Abstract Preemptive related living donor kidney transplant carries the best outcomes for pediatric patients with end-stage kidney disease. Donor age, sex, and comorbidities are to be considered in selecting donors, including marginal extended criteria donors. Kidney size and number of vessels, to match recipient weight and vasculature, are also important parameters. Genetic screening is occasionally required according to the recipient’s primary disease. Posttransplant, follow-up and assessment of living related donors are mandatory to evaluate not only the clinical parameters but also to assess quality of life and social and psychological status. In a 1-year follow-up of 50 donors at Abo El-Reesh Hospital (Cairo, Egypt), there were no significant changes in serum creatinine versus glomerular filtration rate (at normal levels), a 16% elevation of blood pressure, and a tendency of impaired glucose tolerance among female donors. Donors reported positive social and psychological effects. Prompt donor selection before transplant is crucial, and posttransplant care and follow-up are mandatory.
Key words : Donor outcomes, Extended criteria donors, Genetic screening, Quality of life, Renal transplant
Despite increases in kidney transplant activities worldwide, there has been an exponential increase of patients with advanced end-stage renal disease who require renal replacement therapy, resulting in an expansion of patients on wait lists for transplant due to organ shortages.1,2 Donor selection and allocation have traditionally been based on HLA, with its documented impact on patient and graft survival. HLA matching must consider the best selection options to resolve the issues of acceptable, crossreacting antigen groups, permissible mismatches, and unacceptable mismatches. Implementation of HLA eplet and epitope matching would be a further advance in the utilization of HLA matching.3The detection of the recipient’s specific immune reactivity to donor alloantigens, whether by solid-phase or cell-based assays, is a cornerstone in the management of pretransplant sensitization reactivity and posttransplant outcomes.4
Impact of Donor Age and Donor Risk Factors
Although most guidelines consider the presence of normal kidney function mandatory for living kidney donation, several risk factors are not crucial barriers for donation, including body mass index, controlled hypertension, and prediabetes, among other factors that allow consideration of extended criteria donation.5 Younger donor age has been shown to have a beneficial effect on long-term graft survival, with younger age also better for younger recipients.6-8 However, when the overall beneficial outcomes of transplant are considered, guidelines do not put any age limit for living donation.5 Although older donor age has shown a marginal, yet significant, effect on lower levels of graft function in the short term, this has not been encountered in the long term. The impact of other donor risk factors on graft outcomes, whether over the short or long term, was insignificant.9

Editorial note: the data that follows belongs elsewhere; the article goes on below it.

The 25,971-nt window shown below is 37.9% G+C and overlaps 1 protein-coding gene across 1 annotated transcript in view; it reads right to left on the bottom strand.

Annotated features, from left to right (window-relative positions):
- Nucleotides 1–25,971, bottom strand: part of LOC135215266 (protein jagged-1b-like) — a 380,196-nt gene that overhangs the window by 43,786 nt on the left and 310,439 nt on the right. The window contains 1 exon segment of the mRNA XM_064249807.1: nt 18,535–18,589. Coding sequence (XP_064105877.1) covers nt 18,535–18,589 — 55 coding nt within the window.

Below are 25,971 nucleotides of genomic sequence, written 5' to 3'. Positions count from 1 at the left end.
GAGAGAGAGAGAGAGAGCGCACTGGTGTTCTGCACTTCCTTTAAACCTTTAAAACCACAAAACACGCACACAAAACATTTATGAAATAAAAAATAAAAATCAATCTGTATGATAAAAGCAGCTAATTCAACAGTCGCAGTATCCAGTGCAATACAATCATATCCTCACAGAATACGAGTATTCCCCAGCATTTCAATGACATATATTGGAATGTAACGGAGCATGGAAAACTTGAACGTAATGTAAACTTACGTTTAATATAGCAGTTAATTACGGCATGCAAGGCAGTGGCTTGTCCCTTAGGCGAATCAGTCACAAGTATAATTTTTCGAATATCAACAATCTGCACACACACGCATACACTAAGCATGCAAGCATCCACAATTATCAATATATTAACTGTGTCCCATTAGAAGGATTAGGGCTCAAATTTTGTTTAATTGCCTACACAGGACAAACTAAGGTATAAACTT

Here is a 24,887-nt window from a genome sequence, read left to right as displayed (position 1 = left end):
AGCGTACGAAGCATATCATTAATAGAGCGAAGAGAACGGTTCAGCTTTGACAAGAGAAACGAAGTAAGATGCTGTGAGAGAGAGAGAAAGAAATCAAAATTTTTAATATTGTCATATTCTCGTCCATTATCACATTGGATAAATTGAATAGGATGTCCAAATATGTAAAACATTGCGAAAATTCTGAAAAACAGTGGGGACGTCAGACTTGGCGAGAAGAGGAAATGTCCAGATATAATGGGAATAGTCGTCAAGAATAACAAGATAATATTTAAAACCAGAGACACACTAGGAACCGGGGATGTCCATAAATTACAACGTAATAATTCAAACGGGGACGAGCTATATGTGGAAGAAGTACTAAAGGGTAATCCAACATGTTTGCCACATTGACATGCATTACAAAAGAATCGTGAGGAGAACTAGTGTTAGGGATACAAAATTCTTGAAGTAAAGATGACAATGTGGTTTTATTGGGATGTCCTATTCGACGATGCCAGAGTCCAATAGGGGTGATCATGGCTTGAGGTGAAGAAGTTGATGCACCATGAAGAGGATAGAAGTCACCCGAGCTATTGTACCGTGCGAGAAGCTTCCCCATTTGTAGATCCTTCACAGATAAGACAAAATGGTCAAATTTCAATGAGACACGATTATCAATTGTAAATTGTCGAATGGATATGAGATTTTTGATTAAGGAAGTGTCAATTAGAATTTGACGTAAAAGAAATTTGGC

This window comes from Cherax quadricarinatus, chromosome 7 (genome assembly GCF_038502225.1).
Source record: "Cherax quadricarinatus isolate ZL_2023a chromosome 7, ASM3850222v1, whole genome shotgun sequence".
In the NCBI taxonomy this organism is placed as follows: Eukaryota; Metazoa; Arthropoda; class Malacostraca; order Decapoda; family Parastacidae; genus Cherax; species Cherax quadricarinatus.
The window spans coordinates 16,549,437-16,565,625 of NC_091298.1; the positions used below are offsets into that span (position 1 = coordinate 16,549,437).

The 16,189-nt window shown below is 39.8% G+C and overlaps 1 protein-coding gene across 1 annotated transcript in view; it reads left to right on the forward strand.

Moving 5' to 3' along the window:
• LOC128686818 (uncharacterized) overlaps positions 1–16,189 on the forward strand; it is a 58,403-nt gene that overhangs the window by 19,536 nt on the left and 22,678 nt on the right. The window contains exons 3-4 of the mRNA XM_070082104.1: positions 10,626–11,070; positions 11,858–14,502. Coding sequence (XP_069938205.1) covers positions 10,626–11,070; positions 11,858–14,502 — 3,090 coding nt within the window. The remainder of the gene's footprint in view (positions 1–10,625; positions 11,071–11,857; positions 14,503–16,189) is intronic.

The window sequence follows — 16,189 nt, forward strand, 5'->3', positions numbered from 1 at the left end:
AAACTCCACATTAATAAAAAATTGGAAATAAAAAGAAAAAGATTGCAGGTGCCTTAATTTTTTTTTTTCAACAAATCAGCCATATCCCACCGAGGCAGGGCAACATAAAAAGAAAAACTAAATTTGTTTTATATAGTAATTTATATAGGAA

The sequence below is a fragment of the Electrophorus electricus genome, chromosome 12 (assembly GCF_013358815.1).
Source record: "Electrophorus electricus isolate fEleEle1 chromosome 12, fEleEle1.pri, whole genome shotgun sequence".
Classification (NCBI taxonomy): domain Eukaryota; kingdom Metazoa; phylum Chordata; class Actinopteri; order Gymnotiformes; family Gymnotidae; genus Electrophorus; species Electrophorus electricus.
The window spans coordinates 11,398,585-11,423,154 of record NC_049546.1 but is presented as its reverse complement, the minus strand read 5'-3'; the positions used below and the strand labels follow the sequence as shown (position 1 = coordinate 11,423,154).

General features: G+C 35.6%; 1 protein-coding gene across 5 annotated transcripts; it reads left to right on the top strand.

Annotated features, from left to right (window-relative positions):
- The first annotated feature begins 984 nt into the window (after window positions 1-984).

Safety of Donation
Although reports of survival after donation indicate better outcomes compared with the general population, this outcome may carry some bias because of better donor selection criteria that exclude gross risk factors.8 Donor nephrectomy may pose transient effects on kidney function of donors, showing a transient, early postoperative increase in the urinary protein excretion and low molecular weight protein markers of tubular injury (including α1- and α2-microglobulins and retinol binding protein). A modest reduction of estimated glomerular filtration rate, as measured 1 year after donation, has also been reported.10
The possibility of progression in renal impairment may be more frequently encountered among Black donors than among White donors as well as more pronounced among male donors.7 This signifies the need for meticulous risk stratification and selection of donors with the utmost care after donation.
The concept of altruistic donation has shown positive impacts on psychological and social factors and quality of life, with reasonable safety.11
With the increased need to treat patients with end-stage renal disease by transplant, whether from deceased or living sources, there have been a shortage of available organs and an increased number of patients on wait lists for transplant. With proper evaluation and risk assessment of individuals who are potential living kidney donors, donation is reasonably safe and should be encouraged hand in hand with enhancing deceased organ procurement. There is no age limit among the risk stratification guidelines for living kidney donation. Crucial needs of donors include their long-term follow-up to monitor the expected clinical and psychosocial impacts of donation and providing them with the best care deserved.
Volume : 20
Issue : 8
Pages : 30 - 31
DOI : 10.6002/ect.DonorSymp.2022.L19
From the Department of Internal Medicine and Nephrology, Cairo University, Pediatric
Kidney Transplantation Unit, Abo El-Reesh Hospital, Cairo University
Acknowledgements: The author has not received any funding or grants in support of the presented research or for the preparation of this work and has no declarations of potential conflicts of interest.
Corresponding author: Gamal Saadi, 64, street 105, Maadi, Cairo, Egypt, 11431
Phone: +20 1222142818